Today, Friday 21st July 2017*, marks 48 years since Neil Armstrong became the first human to set foot on the moon, uttering the now-famous words “That’s one small step for man, one giant leap for mankind”. Though there has been much debate in decades since about whether Armstrong might have fluffed his line or been misquoted, there is no doubting the historical significance of this moment.
What is less known, however, is the role that the small town of Parkes, NSW, played in this momentous event, and the piece of Apollo history that is now preserved in the MAAS collection. Parkes is home to the Parkes Radio Telescope ‘The Dish’, a huge 64m dish-shaped structure designed to detect faint radio waves from space. As an astronomical observatory, The Dish studies all kinds of exotic objects from pulsars, rapidly spinning star cores that emit jets of radio emission from their poles, to the hydrogen gas that permeates our entire Galaxy and provides the raw fuel from which new stars are continually forming.
In 1968 John Bolton, the then Director of Parkes Observatory signed a one-line contract with NASA, stating that “The [CSIRO] Radiophysics Division would agree to support the Apollo 11 mission”, by becoming one of the official tracking stations. There were numerous other stations involved around the world, which together provided 24-hour communication with the Apollo 11 spacecraft, and the lunar module that descended to the surface.
When Armstrong and fellow astronaut Buzz Aldrin took their first steps on the moon the world was watching, and The Dish was one of three stations simultaneously receiving the TV signals – along with the Honeysuckle Creek station just outside of Canberra and NASA’s Goldstone station in California. Originally designated as a backup station, Armstrong’s decision to ignore a planned rest-break meant that – by the time the astronauts had donned their cumbersome space suits – the moon was just rising at Parkes, putting The Dish in the prime position to receive the awe-inspiring footage.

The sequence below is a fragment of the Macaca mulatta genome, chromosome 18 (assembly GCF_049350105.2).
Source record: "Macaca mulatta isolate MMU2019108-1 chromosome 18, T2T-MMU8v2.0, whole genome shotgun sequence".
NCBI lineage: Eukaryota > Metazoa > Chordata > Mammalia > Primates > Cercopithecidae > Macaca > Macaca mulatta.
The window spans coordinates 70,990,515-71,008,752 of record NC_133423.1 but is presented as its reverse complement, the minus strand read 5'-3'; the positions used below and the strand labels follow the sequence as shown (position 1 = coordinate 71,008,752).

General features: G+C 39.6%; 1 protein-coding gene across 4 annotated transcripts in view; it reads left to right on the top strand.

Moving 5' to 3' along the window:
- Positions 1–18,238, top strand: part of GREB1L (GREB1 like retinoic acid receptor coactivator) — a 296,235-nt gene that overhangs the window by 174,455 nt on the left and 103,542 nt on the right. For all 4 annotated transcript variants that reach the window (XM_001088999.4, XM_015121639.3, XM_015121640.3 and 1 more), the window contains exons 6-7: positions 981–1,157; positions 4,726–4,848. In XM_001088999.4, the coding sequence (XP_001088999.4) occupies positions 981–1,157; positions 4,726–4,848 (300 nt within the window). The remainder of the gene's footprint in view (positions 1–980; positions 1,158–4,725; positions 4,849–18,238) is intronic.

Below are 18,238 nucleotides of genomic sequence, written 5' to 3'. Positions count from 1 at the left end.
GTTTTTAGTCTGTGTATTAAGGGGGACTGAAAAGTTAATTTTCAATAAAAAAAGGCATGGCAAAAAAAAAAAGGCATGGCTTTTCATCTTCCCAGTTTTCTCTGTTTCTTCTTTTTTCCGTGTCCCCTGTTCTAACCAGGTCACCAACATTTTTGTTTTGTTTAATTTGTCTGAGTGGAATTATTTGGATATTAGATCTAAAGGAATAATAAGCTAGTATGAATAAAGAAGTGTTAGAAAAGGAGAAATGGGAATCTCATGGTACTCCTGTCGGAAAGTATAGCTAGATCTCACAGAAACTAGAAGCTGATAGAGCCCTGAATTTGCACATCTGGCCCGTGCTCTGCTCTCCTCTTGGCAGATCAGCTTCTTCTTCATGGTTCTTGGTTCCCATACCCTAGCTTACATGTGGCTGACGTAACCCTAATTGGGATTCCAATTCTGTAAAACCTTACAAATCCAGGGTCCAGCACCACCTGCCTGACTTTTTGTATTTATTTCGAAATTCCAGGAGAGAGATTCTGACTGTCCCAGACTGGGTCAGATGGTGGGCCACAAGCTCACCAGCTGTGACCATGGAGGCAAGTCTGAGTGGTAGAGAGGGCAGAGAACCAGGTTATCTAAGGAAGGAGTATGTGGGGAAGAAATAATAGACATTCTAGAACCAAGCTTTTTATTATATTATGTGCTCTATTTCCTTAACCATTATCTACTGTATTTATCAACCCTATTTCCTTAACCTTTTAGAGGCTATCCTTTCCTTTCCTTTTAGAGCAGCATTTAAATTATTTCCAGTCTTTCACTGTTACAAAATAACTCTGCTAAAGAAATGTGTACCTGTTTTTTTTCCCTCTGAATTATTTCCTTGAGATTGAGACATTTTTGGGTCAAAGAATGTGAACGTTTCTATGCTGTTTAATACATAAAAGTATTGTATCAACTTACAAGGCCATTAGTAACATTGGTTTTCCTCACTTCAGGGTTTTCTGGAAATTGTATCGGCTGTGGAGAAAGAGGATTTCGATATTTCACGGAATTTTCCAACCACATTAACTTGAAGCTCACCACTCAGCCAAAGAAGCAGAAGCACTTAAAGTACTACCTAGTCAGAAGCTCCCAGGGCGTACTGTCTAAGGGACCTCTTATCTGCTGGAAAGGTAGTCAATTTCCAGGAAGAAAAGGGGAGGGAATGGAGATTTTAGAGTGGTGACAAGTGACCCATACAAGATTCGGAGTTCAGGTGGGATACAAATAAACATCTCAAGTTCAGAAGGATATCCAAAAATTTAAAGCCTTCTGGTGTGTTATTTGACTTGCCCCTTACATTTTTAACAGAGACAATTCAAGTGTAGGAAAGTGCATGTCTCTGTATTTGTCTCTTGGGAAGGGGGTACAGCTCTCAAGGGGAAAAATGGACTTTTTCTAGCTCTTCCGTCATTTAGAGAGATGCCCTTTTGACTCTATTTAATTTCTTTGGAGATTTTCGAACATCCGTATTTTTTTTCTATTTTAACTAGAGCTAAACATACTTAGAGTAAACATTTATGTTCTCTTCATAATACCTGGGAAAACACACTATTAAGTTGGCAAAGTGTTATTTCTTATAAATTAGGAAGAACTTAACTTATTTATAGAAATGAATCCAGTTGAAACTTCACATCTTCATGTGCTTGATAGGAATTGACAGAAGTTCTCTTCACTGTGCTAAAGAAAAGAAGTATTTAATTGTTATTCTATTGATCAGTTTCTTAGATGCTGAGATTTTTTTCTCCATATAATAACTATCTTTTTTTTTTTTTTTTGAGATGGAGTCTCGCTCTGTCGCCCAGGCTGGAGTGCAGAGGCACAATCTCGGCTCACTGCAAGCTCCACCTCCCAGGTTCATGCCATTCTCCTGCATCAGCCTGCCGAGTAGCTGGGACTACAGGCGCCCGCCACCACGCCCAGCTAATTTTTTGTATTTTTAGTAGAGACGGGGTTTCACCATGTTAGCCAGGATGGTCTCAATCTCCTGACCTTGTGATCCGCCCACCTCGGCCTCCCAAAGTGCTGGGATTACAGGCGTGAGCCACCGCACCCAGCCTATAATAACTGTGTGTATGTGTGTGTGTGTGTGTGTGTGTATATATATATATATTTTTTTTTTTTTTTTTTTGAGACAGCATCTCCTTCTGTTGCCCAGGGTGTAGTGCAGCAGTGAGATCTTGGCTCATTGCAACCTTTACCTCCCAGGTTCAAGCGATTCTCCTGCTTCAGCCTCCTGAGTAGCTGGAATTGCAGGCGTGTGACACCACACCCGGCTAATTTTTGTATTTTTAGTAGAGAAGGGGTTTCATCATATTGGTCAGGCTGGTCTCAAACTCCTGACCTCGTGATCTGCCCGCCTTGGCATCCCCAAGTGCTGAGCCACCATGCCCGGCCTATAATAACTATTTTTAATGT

In the first minutes of the moonwalk, NASA switched between Honeysuckle Creek and Goldstone, trying to get the best picture. But when the moon rose high enough to be visible from Parkes, the larger dish gave such superior quality that NASA switched the picture to Parkes, staying with them for the remainder of the 2.5 hour broadcast. Throughout the broadcast the telescope battled dangerously high winds, but somehow managed to stay locked on the Moon, delivering the images we all know and remember. The incoming radio waves, which carried the TV signals, bounced off the surface of the dish and were reflected up to the feedhorn and receiver at the focus. From there they were sent to Sydney for broadcast to Australia and the rest of the world.
The full, dramatic story of Parkes’ involvement in the Apollo 11 mission later became the subject of the classic Australian movie, The Dish. The ‘Apollo feedhorn’ was donated by CSIRO to the Museum in 1997, when the Parkes telescope was upgraded, and can now be seen on display at Sydney Observatory.
*The landing took place on 20th July in the USA, but at 12.56 pm AEST on 21st July in Australia.
Written by Sarah Reeves